What Is The Federal Mandate?
President Biden announced the requirement that companies make certain that their employees are vaccinated or tested regularly for COVID-19. That new regulation is expected to go into effect in the next week.
The Labor Department and OSHA are creating a rule that requires employers with 100 or more workers to verify that their employees are vaccinated or tested regularly.
More than 3,500 organizations, including private businesses, hospitals, schools, and local governments have already put vaccination requirements in place. However, many business owners have questions about the way in which the requirement will be enforced.
New York business owners also have questions.
Can Employers Mandate Vaccinations?
Yes, they can. The EEOC explained that COVID-19 presents a direct threat to health and safety; as a result, an employer can exclude a worker from the workplace if they’ve tested positive. The EEOC notes that employers are permitted to implement vaccination policies as a condition or qualification for employment. But employer also must provide reasonable accommodation for an individual with a disability, who’s susceptible to the vaccine, or has a sincerely held religious belief.
OSHA recommends business owners make the vaccination available to employees at low or no cost and to provide educational materials about vaccines.
What If An Employee Refuses To Comply?
Guidance from the EEOC says that an employee can be terminated if he or she refuses to get a vaccine and doesn’t have a protected reason for which there is no reasonable accommodation. Employers should consult a business attorney to make an analysis before making a termination decision.
Also, note that without a union contract, private businesses can require employees to be vaccinated as a condition of employment and can terminate employees who refuse to get vaccinated.
Must An Employer Allow An Employee To Work From Home?
No. Employers aren’t required to create work-from-home positions when none exist. In instances where a transfer can be made to an existing open remote position, it may a reasonable accommodation. However, a business owners isn’t required to transfer someone to another employee’s detriment.
What If An Employer Can’t Make Reasonable Accommodations For An Employee To Return To Work?
If the employer and the employee are unable to find a solution, the employer should consider granting a leave. Ask your attorney about granting the employee a period of leave until the threat of COVID is gone and to consider leave available under the Family Medical Leave Act.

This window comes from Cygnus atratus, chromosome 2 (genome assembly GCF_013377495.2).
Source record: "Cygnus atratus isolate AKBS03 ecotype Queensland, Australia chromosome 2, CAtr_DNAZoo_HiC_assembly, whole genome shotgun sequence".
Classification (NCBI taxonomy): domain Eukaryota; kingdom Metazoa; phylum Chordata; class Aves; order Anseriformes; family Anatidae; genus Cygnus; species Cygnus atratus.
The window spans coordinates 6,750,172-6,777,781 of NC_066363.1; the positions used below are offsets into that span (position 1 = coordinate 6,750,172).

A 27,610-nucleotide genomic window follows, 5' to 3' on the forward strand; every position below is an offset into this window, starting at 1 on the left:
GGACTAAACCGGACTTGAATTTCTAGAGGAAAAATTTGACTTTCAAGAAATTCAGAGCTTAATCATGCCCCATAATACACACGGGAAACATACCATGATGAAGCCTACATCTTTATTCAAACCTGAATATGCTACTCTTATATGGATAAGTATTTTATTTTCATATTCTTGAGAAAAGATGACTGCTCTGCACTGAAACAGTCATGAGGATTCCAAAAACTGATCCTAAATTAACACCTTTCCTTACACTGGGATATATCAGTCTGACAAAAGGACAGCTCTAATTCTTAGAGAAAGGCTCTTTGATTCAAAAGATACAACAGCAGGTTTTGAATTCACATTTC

Can I Charge More For Health Insurance For Unvaccinated Employees?
Delta Air Lines made news when it announced that its unvaccinated employees would be required to pay an additional $200 per month beginning November 1st to remain on the company's health plan. an employer can use this tactic to encourage workers to get vaccinated. It is reasonable to require individuals without a qualified exemption to bear a portion of the health care costs resulting from their refusal to get vaccinated. Think of it akin to the premium surcharge imposed on tobacco users by some companies if they fail to stop smoking, use tobacco-related products, or comply with reasonable alternatives like completing a smoking succession program.
If Vaccinations Are Mandated, Should Employees Be Compensated?
Generally yes. That’s because the time spent by an employee getting a drug test at the direction of the employer is deemed to be time worked under the Fair Labor Standards Act (FLSA). Also, ask your business attorney about New York’s wage and hour regulations, which say that if it’s mandatory, is compensable time. Note that this includes the time for the employee to receive the vaccine, as well as the time the employee spends waiting to get the vaccine and travel time to and from the vaccination location.
All New York employees must receive a paid leave of absence for "a sufficient period of time" no more than four hours per vaccine injection. The leave must be paid at the employee's regular rate of pay, and employers can’t require employees to use other available leave (such as sick leave or vacation time) before providing this leave.
Along The Same Lines, Can An Employer Offer Employees Incentives To Be Vaccinated?